Abducted girls traced

FOUND: Newcastle documentary filmmaker Ben Randall, "P" and her mother.
FOUND: Newcastle documentary filmmaker Ben Randall, "P" and her mother.

AMONG the horror stories of abduction, slavery and forced marriages, Newcastle documentary filmmaker Ben Randall has found a shining light in the bleak world of human trafficking.

His journey started in 2010.

Five years after travelling through Asia, Mr Randall decided to head back and hunt down 100 local people he'd photographed on his last trip.

His search involved 10 countries over 10 months, covering 40,000 kilometres from Indonesia to India.

On his initial trip, Mr Randall befriended three teenage Hmong girls, living in the mountains of northern Vietnam, just a few kilometres from China.

One of those girls he photographed, named "M", was abducted and sold as a wife into China in 2011, aged just 16.

In March, Mr Randall started a five-month search throughout China for "M" and managed to track her down.

He also found a second friend, named "P", who disappeared in similar circumstances.

Both girls had been befriended by young Hmong men from a neighbouring province, who drugged the girls then took them on a motorcycle to a remote area of the border.

They were transported deep into China and sold to Hmong families who then sold them on to Chinese men. Since then, both of them have had a daughter to their Chinese partner.

Mr Randall said he always hoped to find the girls but never actually expected to succeed.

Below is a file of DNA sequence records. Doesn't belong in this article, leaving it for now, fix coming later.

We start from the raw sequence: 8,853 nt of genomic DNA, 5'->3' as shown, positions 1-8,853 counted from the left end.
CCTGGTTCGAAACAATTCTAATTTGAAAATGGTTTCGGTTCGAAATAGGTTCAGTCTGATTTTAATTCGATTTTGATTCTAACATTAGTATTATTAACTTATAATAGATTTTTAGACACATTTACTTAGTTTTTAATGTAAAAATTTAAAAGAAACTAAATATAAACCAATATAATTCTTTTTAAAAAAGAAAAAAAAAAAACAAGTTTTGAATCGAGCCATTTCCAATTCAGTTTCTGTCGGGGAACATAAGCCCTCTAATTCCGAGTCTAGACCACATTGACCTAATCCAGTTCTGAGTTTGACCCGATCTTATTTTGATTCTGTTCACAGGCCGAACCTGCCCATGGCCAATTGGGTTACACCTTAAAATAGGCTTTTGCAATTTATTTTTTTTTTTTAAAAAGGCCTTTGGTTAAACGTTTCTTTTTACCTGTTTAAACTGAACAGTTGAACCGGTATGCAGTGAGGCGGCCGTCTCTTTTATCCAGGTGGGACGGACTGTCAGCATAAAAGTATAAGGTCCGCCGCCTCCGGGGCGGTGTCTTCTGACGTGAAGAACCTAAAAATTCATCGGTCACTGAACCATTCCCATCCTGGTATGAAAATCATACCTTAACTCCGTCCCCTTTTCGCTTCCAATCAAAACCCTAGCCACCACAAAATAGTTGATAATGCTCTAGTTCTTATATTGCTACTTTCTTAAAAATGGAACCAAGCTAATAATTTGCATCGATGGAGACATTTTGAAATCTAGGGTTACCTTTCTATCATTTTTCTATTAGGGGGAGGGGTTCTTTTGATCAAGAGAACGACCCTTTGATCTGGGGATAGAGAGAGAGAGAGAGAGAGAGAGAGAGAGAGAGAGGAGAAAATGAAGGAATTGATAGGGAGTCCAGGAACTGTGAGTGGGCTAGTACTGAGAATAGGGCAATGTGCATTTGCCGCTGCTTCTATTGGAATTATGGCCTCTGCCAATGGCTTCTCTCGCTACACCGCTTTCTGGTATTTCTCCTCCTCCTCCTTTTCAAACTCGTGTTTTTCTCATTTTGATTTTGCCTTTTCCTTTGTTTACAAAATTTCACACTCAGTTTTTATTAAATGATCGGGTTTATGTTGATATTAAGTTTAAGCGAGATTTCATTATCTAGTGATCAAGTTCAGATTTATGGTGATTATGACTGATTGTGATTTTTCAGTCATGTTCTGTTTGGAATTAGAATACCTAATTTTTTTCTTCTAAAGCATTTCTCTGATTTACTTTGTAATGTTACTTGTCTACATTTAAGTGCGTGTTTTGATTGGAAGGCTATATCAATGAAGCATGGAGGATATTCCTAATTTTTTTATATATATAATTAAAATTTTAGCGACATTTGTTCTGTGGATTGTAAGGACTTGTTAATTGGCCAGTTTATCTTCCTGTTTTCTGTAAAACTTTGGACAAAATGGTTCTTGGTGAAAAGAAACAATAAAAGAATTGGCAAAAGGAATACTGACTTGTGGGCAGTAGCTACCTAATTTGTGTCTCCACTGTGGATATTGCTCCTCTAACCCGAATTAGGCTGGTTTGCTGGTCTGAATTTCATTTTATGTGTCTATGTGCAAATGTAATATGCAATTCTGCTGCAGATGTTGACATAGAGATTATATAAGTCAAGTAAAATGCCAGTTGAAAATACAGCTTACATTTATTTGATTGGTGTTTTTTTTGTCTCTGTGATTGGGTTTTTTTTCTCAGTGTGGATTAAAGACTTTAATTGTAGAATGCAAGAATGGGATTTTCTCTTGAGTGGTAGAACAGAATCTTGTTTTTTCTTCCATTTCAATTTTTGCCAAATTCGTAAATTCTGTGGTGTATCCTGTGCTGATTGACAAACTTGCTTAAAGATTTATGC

"As strange as it sounds, there are so many Hmong girls who have been trafficked from Vietnam and sold in China that many of them have been able to form an extensive underground network able to communicate regularly by phone," he said.

Mr Randall was able to tap into that network.

"The past year has been such a wild ride. I really had no idea what I was getting myself in for when I started this project."

"The true highlight for me so far though was a five-day motorcycle journey I made with P after her return, where I had the privilege of watching her really come back to life.

"In a way, she'd been cut off for such a long time from the life she'd known that she seemed to have lost a sense of who she was.

"I'd been working towards bringing her home for so long that she'd almost become something abstract - then to spend that time together, joking and laughing, and also having some very serious conversations about her experiences in China ... it reminded me who she really was, and why we'd been friends in the first place."

Although P is back in Vietnam, M is still in China with her partner and 15-month-old daughter.

Mr Randall plans to release a documentary on his search for the two girls, called Sisters For Sale in the near future.

■Go to humanearth.net to find out more.